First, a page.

Root-Bound, also known as pot-bound plants, is a severe issue for houseplants that might not be apparent at first glance. Plant roots act as a way to gather nutrients from the soil and absorb the water for the plant. When the root system doesn’t have adequate space to perform its role, the plant will become stunted in growth. Severe root-bound cases where the roots circle the plant will eventually kill it.
So what are the potential signs of root-bound, and how do you fix it? Are there any plants that enjoy being root bound? Keep reading to understand everything about root-bound plants!
What Happens if my Plant is Root Bound?
A root-bound plant might not be evident at first as an issue. However, over time, you will notice that the plant is not performing well during the growing season. The plant might start experiencing signals that something is wrong, like yellowing leaves, even if you give it the right growing conditions.
Another issue with root-bound plants is root rot. Root rot is a common issue when there is too much water at the bottom of the container, and the plant can’t absorb it. When you have roots sticking out of the bottom of the container, it can trap the excess water from escaping and drown the plant over time.
To ensure your plant doesn’t have root-bound issues, you should know what the signs look like.
What are the Signs of Root Bound on a Houseplant?
Some of the signs of root-bound are more obvious than others. Purchasing a plant with serious root-bound issues can cause problems with new growth. Here are some tips to consider when examining a plant before buying it from the store.
Roots Sticking out of the Bottom of the Pot
Roots sticking out of the drainage hole of a container is the most apparent sign of root-bound. If possible, you should remove the plant from the container at a store and examine the root ball. Roots sticking through the potting soil at the bottom of the container means that the pot needs to go into a larger container. Also, a root ball the size of the container means it will need a bigger pot to keep growing.
Also, if the plant is in a container with no drainage holes, you will want to replace that immediately. No drainage holes will cause root rot, so it is best to correct that early.
Roots Sticking out of the Topsoil
In extreme cases, you will see roots sticking out of the topsoil. When roots stick out of the topsoil, that signals they have nowhere else to go. Roots sticking out of the topsoil are usually the last sign that the plant won’t sustain itself since it grows out of the current home.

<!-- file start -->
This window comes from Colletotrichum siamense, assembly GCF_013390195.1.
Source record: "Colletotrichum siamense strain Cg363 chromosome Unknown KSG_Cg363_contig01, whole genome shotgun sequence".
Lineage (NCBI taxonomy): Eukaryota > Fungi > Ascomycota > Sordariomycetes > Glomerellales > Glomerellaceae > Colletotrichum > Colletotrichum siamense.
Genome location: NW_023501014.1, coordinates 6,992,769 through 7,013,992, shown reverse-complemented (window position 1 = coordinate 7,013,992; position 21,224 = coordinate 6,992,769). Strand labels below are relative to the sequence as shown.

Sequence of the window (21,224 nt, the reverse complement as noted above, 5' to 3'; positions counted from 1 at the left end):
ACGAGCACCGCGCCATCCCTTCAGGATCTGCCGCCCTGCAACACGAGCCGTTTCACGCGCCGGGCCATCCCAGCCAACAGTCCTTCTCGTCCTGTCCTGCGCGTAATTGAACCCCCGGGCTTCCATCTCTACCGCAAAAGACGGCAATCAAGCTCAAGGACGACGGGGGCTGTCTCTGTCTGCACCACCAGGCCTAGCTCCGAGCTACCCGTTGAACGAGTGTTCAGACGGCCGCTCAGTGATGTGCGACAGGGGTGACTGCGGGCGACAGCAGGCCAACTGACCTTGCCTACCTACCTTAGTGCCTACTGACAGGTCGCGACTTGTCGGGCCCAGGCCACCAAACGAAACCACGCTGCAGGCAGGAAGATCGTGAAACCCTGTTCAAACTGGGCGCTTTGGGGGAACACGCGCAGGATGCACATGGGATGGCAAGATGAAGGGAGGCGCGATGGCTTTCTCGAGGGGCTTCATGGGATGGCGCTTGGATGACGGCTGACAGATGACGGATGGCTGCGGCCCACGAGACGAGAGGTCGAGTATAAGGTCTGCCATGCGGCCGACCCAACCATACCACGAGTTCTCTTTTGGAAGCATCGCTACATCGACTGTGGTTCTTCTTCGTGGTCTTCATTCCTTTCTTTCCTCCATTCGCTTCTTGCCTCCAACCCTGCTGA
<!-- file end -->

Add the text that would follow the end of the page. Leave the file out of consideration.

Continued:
Roots Circling the Soil
Sticking with the roots, you want to examine the potted plant’s soil. If you see roots circling the soil tightly, that signals that the roots are making their way up the soil. Tightly bound roots are the stage before the roots stick out of the top ground.
Another sign of potential root-bound is older leaves yellowing or falling off the plant. Along with yellowing leaves, you will notice that new leaves won’t be as big as they should be. Typically speaking, the mature leaves at the top of the plant will be smaller in size than the leaves closer to the ground.
Hard to Remove from the Container
Finally, a sign that root bound might be occurring is if it is difficult to remove the plant from the container. One way to check is to flip the plant upside down to see if the plant moves or can slide out of the container. If you shake the plant and it still won’t come out of the container, you know you need to remove it with tools. The requirement of tools signals that this plant will need a new home and a bigger container.
Can you Fix Root Bound Plants?
To fix root-bound plants, you will need to repot the plant in a larger container. One tip is to perform root pruning, which means using a sharp knife or shears to cut off any unnecessary roots before placing them in a new container. Cutting off the excess roots and placing them in a new pot will promote healthy root growth.
When you repot the plant, you will want a pot two inches bigger than the previous home. You want the plant to be in a bigger container than before, but you don’t want to give it too much space. Giving the plant too much space might cause problems with absorbing nutrients and keeping the plant upright if the roots can’t fully settle.
Finally, you should use fresh soil in the new container for the plant. Using a new potting mix is a great way to give your plant a fresh start to grow naturally in the new home with the best conditions. Giving fresh soil can also stimulate new growth, especially if you add some fertilizer to the mix.
Do Some Plants like to be Root Bound?
A spider plant, snake plant, and jade plant all enjoy being root-bound since that promotes the most growth for them. A sign that these plants have root bound is if they begin growing much more significant and faster for their container. If you notice that overgrowth, you will need to put them in a bigger container to continue to grow.
Conclusion: What Does Root Bound Mean?
In summary, root-bound occurs when the roots of a plant are outgrowing the current container. When the roots don’t have anywhere to go, they can cause problems for most plants with root rot, stunted growth, yellowing leaves, and ultimately killing them. While some plants enjoy having their roots tight, most plants don’t. If you can sense something is off with the plant, you should examine the roots.
Next time you go to your garden center, be sure to look for potential signs of root-bound before you buy!